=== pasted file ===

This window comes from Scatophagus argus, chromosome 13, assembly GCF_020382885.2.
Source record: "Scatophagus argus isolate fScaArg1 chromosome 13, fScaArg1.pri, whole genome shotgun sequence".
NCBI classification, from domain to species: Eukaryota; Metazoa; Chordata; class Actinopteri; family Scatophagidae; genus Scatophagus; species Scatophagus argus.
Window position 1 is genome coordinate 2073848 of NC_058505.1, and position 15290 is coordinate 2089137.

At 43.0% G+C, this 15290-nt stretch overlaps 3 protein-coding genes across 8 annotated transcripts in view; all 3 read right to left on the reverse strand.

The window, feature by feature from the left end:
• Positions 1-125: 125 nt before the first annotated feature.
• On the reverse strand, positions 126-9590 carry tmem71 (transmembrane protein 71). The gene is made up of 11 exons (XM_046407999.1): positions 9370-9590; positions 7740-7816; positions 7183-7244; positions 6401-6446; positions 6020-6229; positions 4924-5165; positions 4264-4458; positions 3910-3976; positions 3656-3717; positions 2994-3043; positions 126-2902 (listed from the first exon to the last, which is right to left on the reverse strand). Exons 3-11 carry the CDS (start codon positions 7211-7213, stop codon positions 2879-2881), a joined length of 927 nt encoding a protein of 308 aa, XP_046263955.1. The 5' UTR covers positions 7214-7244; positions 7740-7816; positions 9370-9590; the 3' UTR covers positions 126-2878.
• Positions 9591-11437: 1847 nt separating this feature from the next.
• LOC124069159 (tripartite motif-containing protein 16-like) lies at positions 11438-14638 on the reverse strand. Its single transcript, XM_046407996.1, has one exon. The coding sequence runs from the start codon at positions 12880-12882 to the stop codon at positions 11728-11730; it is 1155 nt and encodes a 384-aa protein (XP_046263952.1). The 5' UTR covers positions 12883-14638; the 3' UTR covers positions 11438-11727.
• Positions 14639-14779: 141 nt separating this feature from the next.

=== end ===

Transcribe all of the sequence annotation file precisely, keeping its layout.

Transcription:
This window comes from Scatophagus argus, chromosome 13, assembly GCF_020382885.2.
Source record: "Scatophagus argus isolate fScaArg1 chromosome 13, fScaArg1.pri, whole genome shotgun sequence".
NCBI classification, from domain to species: Eukaryota; Metazoa; Chordata; class Actinopteri; family Scatophagidae; genus Scatophagus; species Scatophagus argus.
Window position 1 is genome coordinate 2073848 of NC_058505.1, and position 15290 is coordinate 2089137.

At 43.0% G+C, this 15290-nt stretch overlaps 3 protein-coding genes across 8 annotated transcripts in view; all 3 read right to left on the reverse strand.

The window, feature by feature from the left end:
• Positions 1-125: 125 nt before the first annotated feature.
• On the reverse strand, positions 126-9590 carry tmem71 (transmembrane protein 71). The gene is made up of 11 exons (XM_046407999.1): positions 9370-9590; positions 7740-7816; positions 7183-7244; positions 6401-6446; positions 6020-6229; positions 4924-5165; positions 4264-4458; positions 3910-3976; positions 3656-3717; positions 2994-3043; positions 126-2902 (listed from the first exon to the last, which is right to left on the reverse strand). Exons 3-11 carry the CDS (start codon positions 7211-7213, stop codon positions 2879-2881), a joined length of 927 nt encoding a protein of 308 aa, XP_046263955.1. The 5' UTR covers positions 7214-7244; positions 7740-7816; positions 9370-9590; the 3' UTR covers positions 126-2878.
• Positions 9591-11437: 1847 nt separating this feature from the next.
• LOC124069159 (tripartite motif-containing protein 16-like) lies at positions 11438-14638 on the reverse strand. Its single transcript, XM_046407996.1, has one exon. The coding sequence runs from the start codon at positions 12880-12882 to the stop codon at positions 11728-11730; it is 1155 nt and encodes a 384-aa protein (XP_046263952.1). The 5' UTR covers positions 12883-14638; the 3' UTR covers positions 11438-11727.
• Positions 14639-14779: 141 nt separating this feature from the next.